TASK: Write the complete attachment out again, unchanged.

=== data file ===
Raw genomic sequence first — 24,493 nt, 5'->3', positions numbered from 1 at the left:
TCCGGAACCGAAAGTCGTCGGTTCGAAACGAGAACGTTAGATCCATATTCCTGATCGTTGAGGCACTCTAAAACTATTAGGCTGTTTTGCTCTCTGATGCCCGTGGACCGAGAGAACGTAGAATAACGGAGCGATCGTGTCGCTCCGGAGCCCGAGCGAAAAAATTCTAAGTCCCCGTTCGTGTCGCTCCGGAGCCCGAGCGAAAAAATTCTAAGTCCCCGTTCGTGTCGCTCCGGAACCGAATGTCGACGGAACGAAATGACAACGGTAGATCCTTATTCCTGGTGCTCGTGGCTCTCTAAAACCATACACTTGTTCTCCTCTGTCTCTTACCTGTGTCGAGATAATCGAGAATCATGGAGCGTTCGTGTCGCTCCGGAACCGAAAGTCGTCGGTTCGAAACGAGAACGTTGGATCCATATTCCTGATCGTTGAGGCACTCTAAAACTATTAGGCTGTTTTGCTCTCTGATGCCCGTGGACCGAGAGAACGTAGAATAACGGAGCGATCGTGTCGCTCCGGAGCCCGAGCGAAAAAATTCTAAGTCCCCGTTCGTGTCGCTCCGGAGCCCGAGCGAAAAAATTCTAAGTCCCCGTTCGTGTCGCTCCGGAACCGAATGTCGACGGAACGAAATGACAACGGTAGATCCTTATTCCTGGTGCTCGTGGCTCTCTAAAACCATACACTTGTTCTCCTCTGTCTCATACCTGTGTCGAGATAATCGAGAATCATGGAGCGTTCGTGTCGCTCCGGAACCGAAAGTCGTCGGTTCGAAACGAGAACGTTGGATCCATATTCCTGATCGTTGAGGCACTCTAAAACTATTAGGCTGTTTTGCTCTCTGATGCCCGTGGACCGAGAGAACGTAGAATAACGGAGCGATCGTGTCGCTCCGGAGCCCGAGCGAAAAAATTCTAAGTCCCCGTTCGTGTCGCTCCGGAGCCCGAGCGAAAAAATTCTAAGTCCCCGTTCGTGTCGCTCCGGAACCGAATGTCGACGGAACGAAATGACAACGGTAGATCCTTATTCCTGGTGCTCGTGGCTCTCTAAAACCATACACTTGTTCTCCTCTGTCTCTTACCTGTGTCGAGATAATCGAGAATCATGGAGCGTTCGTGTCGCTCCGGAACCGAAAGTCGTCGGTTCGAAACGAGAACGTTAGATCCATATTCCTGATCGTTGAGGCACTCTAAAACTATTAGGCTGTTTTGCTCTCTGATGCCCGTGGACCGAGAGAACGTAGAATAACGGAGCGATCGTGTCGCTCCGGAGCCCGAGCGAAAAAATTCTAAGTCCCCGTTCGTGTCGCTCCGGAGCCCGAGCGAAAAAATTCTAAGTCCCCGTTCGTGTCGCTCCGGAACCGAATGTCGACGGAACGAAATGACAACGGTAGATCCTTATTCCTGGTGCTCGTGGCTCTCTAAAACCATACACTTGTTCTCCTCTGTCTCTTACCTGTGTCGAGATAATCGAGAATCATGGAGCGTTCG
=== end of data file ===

Raw genomic sequence first — 24,493 nt, 5'->3', positions numbered from 1 at the left:
TCCGGAACCGAAAGTCGTCGGTTCGAAACGAGAACGTTAGATCCATATTCCTGATCGTTGAGGCACTCTAAAACTATTAGGCTGTTTTGCTCTCTGATGCCCGTGGACCGAGAGAACGTAGAATAACGGAGCGATCGTGTCGCTCCGGAGCCCGAGCGAAAAAATTCTAAGTCCCCGTTCGTGTCGCTCCGGAGCCCGAGCGAAAAAATTCTAAGTCCCCGTTCGTGTCGCTCCGGAACCGAATGTCGACGGAACGAAATGACAACGGTAGATCCTTATTCCTGGTGCTCGTGGCTCTCTAAAACCATACACTTGTTCTCCTCTGTCTCTTACCTGTGTCGAGATAATCGAGAATCATGGAGCGTTCGTGTCGCTCCGGAACCGAAAGTCGTCGGTTCGAAACGAGAACGTTGGATCCATATTCCTGATCGTTGAGGCACTCTAAAACTATTAGGCTGTTTTGCTCTCTGATGCCCGTGGACCGAGAGAACGTAGAATAACGGAGCGATCGTGTCGCTCCGGAGCCCGAGCGAAAAAATTCTAAGTCCCCGTTCGTGTCGCTCCGGAGCCCGAGCGAAAAAATTCTAAGTCCCCGTTCGTGTCGCTCCGGAACCGAATGTCGACGGAACGAAATGACAACGGTAGATCCTTATTCCTGGTGCTCGTGGCTCTCTAAAACCATACACTTGTTCTCCTCTGTCTCATACCTGTGTCGAGATAATCGAGAATCATGGAGCGTTCGTGTCGCTCCGGAACCGAAAGTCGTCGGTTCGAAACGAGAACGTTGGATCCATATTCCTGATCGTTGAGGCACTCTAAAACTATTAGGCTGTTTTGCTCTCTGATGCCCGTGGACCGAGAGAACGTAGAATAACGGAGCGATCGTGTCGCTCCGGAGCCCGAGCGAAAAAATTCTAAGTCCCCGTTCGTGTCGCTCCGGAGCCCGAGCGAAAAAATTCTAAGTCCCCGTTCGTGTCGCTCCGGAACCGAATGTCGACGGAACGAAATGACAACGGTAGATCCTTATTCCTGGTGCTCGTGGCTCTCTAAAACCATACACTTGTTCTCCTCTGTCTCTTACCTGTGTCGAGATAATCGAGAATCATGGAGCGTTCGTGTCGCTCCGGAACCGAAAGTCGTCGGTTCGAAACGAGAACGTTAGATCCATATTCCTGATCGTTGAGGCACTCTAAAACTATTAGGCTGTTTTGCTCTCTGATGCCCGTGGACCGAGAGAACGTAGAATAACGGAGCGATCGTGTCGCTCCGGAGCCCGAGCGAAAAAATTCTAAGTCCCCGTTCGTGTCGCTCCGGAGCCCGAGCGAAAAAATTCTAAGTCCCCGTTCGTGTCGCTCCGGAACCGAATGTCGACGGAACGAAATGACAACGGTAGATCCTTATTCCTGGTGCTCGTGGCTCTCTAAAACCATACACTTGTTCTCCTCTGTCTCTTACCTGTGTCGAGATAATCGAGAATCATGGAGCGTTCG